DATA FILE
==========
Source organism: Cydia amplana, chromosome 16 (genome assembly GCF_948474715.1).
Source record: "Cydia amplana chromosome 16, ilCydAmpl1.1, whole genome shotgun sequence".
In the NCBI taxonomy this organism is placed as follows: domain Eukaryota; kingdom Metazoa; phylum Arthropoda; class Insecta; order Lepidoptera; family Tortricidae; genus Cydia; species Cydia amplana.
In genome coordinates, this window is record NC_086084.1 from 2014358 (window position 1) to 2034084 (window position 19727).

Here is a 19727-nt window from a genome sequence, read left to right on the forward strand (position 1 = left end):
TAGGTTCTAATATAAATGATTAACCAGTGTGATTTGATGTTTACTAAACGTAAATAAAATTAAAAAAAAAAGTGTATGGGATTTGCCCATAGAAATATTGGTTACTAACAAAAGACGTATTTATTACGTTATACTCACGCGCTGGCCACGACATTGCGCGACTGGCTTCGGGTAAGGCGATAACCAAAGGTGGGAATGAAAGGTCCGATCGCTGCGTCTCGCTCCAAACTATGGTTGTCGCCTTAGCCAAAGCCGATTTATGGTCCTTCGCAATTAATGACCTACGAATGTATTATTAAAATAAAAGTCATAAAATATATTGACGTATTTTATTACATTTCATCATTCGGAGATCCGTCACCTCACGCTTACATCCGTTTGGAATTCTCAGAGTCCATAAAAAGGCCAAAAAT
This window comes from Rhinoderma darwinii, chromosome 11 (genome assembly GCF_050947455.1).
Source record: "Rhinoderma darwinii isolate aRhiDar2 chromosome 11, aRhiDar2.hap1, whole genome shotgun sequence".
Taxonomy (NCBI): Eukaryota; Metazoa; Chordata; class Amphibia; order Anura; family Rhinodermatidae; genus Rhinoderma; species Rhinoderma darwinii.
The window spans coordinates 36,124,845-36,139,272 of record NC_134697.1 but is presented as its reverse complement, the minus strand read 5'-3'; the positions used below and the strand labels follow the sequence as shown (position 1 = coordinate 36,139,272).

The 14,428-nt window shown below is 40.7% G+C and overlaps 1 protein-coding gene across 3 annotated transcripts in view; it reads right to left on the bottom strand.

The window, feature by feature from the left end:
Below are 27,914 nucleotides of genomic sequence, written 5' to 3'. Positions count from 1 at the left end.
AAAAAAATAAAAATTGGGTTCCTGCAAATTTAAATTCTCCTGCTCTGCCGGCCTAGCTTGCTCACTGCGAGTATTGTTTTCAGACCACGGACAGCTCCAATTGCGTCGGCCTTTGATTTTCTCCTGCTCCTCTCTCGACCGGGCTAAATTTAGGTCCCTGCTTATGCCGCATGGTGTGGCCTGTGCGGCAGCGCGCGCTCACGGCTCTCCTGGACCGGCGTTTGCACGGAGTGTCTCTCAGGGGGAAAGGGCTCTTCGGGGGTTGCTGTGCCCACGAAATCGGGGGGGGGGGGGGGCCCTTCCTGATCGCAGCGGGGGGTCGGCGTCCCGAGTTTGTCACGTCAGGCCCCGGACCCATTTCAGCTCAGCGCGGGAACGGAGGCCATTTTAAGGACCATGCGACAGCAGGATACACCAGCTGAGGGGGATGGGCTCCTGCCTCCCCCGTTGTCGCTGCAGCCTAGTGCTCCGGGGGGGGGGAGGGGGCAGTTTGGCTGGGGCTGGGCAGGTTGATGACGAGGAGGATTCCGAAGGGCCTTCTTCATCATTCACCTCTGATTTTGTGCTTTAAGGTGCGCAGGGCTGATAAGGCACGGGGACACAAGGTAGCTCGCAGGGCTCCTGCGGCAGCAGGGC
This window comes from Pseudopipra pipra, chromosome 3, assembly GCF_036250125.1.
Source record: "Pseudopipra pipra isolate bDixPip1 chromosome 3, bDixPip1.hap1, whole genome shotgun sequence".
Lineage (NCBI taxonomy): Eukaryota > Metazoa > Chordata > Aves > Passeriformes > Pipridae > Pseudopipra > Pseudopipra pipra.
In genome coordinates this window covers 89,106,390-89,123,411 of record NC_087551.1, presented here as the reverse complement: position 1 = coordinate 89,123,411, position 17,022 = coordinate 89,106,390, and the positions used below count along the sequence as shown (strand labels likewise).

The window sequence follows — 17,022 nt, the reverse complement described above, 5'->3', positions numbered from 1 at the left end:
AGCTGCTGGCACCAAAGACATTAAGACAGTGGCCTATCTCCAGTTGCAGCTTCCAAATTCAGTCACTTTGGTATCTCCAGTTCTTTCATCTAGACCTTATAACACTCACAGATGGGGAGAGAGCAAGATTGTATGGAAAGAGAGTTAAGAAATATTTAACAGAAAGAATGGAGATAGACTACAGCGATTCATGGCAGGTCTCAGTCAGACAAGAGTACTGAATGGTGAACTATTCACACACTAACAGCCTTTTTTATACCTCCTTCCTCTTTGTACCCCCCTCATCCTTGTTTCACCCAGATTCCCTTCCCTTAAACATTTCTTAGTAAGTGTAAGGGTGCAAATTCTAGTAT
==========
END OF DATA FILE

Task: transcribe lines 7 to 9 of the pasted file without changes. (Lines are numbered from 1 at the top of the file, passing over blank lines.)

This window comes from Rhinoderma darwinii, chromosome 11 (genome assembly GCF_050947455.1).
Source record: "Rhinoderma darwinii isolate aRhiDar2 chromosome 11, aRhiDar2.hap1, whole genome shotgun sequence".
Taxonomy (NCBI): Eukaryota; Metazoa; Chordata; class Amphibia; order Anura; family Rhinodermatidae; genus Rhinoderma; species Rhinoderma darwinii.